Indigenous fire clearing could prevent future wildfire infernos
One B.C. First Nation is preparing to revive traditional firekeeping to rejuvenate the forest — and reduce the risk of destructive forest fires.
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One Okanagan First Nation is preparing to bring back a traditional way of managing the forest that has been largely absent for over a century.
“All the little trees are burnt out and the grass feeds the deer and the deer feeds us,” Tim Lezard, a band councillor with the Penticton Indian Band, told Metro. This fall, the community will burn of 80 hectares of forest between Summerland and Peachland.
“You burn off the land and it takes the trees away and the plants that we pick. It saves them a place on the land so we can pick and eat those.”
British Columbia is experiencing yet another extreme wildfire season, which has so far destroyed dozens of homes and pushed 45,000 residents from their homes. As climate change increases the odds of longer, more intense fire seasons, forest scientists say this traditional Indigenous way of frequently clearing the land could be the answer to keeping massive wildfires at bay.
Forest ecologist Jill Harvey recently studied an area near Hanceville, north of Williams Lake, using tree ring analysis to build a detailed history of fire. Her study area is now engulfed in flames.
“We’ve created really good basis for fires and when I say we I mean fire suppression and modern fire management practices,” Harvey said.
“In Hanceville…there were (ten) fires between 1769 and 1896 at that one particular site, and then no fires after 1896.”
No fires increases the likelihood of a massive fire.
“That’s 121 years between 1896 and present day where fuels (dry grass and forest floor litter) were allowed to accumulate. That’s what’s burning right now.”
Jill Harvey's study site near Hanceville, B.C. is now on fire — after a 121-year forest fire gap.
Lori Daniels, a forest science professor at the University of British Columbia, has done similar studies in other areas of B.C., including a collaboration with the Penticton Indian Band. Her study showed fires spaces seven to eight years apart, with a range of size and intensity.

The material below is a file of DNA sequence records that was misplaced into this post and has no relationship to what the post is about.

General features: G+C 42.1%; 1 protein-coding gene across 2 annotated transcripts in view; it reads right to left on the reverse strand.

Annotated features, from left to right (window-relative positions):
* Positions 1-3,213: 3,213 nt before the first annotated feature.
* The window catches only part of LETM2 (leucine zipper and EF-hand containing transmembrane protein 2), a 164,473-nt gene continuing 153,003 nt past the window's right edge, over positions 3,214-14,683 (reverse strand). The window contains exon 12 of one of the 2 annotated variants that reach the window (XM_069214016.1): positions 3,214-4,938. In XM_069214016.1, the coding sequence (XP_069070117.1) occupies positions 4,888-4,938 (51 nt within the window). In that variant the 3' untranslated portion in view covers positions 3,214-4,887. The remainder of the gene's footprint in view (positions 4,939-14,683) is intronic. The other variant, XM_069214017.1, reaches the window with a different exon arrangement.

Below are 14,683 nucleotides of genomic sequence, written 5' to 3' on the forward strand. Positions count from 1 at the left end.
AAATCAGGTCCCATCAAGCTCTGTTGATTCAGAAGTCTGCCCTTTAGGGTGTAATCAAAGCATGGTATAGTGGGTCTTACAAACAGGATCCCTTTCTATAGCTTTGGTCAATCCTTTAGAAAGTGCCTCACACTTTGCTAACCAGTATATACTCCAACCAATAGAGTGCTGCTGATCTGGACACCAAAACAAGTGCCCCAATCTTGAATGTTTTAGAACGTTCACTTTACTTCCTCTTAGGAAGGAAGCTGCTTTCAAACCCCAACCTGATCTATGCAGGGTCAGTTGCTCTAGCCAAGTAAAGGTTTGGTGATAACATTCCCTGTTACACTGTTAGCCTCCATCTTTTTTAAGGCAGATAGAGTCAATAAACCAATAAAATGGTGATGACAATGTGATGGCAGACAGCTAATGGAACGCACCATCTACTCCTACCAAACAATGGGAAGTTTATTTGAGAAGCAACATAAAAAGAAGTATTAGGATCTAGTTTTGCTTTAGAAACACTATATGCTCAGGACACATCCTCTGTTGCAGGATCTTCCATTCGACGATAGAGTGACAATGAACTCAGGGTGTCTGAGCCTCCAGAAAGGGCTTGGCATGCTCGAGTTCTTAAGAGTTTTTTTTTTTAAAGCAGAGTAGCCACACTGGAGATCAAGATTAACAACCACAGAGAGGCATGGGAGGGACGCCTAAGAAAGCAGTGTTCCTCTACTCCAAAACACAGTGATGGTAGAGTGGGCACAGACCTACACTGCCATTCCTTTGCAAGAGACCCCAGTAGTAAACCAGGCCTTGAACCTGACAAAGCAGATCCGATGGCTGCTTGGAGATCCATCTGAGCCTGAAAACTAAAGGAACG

The research told a story that matched Indigenous oral history: “Lots of historical fires, a real change in the fire regime at the time of European settlement, and then land use change that excluded fires from spreading as we had (cattle) grazers and then more and more technology to detect and quickly supress fires,” Daniels said.
Indigenous people used fire to shape the landscape to promote berry and shrub growth, wider-spaced treed areas and grasslands so animals like deer could graze and be hunted. It was a practice common across North America.
European settlement, and diseases like smallpox that vastly reduced Indigenous populations, effectively put an end to the age of fire. Starting in the 1870s in B.C., “it became punishable by hanging to light fires,” Daniels said.
Lezard is from a family of firekeepers: his grandmother, Annie Kruger, was trained as a firekeeper starting when she was a child. She passed down her knowledge to Lezard’s uncle, Pierre Kruger.
“When people suppress fires it’s because they see a commodity in terms of timber,” Lezard said. “But it’s not about that — it’s about the land.”
B.C.’s Ministry of Forests, Land and Natural Resources will be working with the Penticton Indian Band to conduct the planned burn this fall. Daniels would like to see forest professionals spend more time learning from B.C.’s Indigenous communities.
“One of the concerns that we have is that their knowledge is not being used to guide management of wildfire or land use practices,” she said.